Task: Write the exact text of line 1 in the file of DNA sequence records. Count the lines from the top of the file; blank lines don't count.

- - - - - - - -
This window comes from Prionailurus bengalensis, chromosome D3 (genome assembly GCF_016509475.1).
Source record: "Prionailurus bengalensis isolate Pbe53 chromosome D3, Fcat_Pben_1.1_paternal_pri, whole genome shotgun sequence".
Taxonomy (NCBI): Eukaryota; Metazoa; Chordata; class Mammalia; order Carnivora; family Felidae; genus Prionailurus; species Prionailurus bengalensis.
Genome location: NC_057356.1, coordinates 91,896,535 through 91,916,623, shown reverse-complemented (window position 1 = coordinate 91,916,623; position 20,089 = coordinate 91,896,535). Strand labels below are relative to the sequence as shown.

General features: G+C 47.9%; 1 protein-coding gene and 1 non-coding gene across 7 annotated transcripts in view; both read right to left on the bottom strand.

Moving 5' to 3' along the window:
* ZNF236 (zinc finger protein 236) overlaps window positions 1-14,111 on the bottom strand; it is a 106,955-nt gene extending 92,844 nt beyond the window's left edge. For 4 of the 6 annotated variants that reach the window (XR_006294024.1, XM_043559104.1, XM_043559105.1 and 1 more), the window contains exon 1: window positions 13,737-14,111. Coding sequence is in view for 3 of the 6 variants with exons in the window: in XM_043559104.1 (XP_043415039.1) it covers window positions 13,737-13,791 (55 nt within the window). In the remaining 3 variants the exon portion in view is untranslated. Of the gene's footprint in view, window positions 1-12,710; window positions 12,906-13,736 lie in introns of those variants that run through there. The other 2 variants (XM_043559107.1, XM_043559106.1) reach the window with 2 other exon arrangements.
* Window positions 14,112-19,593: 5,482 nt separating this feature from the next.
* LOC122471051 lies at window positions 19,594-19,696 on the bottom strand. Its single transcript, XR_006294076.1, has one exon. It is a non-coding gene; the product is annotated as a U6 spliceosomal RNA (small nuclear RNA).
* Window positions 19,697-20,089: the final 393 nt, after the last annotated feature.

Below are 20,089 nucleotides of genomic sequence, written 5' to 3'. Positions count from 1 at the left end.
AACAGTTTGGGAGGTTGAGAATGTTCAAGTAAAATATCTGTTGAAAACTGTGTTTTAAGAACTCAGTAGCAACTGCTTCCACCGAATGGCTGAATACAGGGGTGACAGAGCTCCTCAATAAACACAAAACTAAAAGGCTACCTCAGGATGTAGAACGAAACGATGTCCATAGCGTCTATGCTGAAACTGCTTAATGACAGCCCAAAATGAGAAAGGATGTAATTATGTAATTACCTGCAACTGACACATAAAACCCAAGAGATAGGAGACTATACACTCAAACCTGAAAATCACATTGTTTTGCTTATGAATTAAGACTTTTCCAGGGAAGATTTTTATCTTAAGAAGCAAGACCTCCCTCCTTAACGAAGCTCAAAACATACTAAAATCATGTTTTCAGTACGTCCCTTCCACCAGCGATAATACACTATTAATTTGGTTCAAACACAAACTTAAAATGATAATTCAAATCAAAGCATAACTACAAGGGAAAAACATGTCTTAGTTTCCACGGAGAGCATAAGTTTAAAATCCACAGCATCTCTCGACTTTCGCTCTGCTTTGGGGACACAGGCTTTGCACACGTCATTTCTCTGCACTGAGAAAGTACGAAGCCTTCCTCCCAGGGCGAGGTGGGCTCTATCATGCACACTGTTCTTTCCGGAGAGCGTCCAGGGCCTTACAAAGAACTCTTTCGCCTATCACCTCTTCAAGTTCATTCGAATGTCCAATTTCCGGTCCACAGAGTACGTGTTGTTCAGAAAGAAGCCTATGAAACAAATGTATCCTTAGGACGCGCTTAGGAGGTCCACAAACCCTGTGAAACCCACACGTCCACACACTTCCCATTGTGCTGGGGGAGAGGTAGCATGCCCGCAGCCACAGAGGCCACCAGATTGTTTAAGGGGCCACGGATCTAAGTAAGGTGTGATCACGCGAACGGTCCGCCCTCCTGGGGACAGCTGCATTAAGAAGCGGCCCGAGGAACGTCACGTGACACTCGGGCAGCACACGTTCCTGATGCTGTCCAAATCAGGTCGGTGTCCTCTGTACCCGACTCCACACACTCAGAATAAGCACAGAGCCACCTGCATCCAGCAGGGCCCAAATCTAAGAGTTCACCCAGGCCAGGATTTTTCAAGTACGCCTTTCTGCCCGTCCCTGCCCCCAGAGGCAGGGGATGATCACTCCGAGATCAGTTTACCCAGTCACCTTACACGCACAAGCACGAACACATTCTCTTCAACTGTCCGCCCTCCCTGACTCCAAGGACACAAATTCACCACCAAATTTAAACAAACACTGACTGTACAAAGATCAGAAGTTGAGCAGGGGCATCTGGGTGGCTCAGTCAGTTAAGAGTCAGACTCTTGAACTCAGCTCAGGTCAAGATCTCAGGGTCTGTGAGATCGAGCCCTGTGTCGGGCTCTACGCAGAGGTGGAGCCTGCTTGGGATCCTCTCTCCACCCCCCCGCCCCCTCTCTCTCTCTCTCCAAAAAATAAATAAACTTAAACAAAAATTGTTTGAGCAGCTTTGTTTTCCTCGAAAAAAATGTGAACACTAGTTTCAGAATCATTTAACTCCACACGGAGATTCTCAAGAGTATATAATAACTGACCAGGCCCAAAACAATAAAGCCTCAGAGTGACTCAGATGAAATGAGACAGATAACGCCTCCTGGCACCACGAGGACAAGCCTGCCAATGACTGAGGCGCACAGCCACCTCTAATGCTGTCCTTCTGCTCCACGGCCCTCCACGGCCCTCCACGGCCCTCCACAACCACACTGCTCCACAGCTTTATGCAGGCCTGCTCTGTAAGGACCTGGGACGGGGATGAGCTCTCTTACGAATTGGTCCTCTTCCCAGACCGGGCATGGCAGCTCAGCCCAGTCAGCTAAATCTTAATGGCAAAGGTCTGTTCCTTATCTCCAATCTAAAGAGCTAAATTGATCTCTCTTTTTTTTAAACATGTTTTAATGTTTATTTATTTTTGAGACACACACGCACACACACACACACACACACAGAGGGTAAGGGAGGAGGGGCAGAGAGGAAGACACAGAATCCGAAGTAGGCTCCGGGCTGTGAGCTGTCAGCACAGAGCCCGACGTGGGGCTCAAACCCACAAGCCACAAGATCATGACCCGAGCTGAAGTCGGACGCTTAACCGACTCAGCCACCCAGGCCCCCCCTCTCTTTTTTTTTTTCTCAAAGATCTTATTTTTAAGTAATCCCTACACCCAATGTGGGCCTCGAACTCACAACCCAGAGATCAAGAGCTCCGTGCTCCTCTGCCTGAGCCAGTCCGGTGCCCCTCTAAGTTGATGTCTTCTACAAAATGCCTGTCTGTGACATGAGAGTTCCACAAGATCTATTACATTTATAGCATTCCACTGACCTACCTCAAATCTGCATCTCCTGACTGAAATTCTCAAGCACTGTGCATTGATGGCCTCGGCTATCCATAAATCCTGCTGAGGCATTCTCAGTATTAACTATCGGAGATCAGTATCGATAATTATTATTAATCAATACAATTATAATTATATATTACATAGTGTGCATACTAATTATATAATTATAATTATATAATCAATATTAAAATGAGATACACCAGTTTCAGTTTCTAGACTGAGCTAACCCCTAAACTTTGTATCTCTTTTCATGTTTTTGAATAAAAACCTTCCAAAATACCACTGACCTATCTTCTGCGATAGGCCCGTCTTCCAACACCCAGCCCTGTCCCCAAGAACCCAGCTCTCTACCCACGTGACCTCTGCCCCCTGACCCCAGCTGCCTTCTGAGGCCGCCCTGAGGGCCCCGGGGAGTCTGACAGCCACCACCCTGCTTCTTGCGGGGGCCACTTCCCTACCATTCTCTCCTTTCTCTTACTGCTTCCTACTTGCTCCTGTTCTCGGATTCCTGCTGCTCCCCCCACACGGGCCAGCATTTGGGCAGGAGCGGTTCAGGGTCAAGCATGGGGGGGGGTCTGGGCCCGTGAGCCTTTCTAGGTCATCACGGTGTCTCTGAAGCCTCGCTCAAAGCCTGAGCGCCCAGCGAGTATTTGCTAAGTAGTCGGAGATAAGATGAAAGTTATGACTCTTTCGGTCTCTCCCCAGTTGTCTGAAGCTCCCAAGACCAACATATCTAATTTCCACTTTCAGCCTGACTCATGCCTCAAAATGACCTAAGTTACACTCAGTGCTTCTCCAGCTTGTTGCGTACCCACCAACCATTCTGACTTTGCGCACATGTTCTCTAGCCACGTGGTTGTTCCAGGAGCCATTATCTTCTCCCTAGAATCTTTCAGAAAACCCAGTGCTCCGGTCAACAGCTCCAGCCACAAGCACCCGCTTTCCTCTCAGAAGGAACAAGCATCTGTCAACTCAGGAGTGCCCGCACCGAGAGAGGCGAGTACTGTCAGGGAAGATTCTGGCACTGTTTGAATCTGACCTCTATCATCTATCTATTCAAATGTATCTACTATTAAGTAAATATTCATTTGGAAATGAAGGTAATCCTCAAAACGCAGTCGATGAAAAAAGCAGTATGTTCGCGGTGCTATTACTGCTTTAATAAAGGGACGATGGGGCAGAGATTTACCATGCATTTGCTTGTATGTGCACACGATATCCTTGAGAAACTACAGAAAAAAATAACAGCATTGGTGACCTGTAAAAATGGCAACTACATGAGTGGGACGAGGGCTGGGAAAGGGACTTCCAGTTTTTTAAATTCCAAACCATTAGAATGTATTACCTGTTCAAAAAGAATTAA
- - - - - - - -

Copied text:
This window comes from Prionailurus bengalensis, chromosome D3 (genome assembly GCF_016509475.1).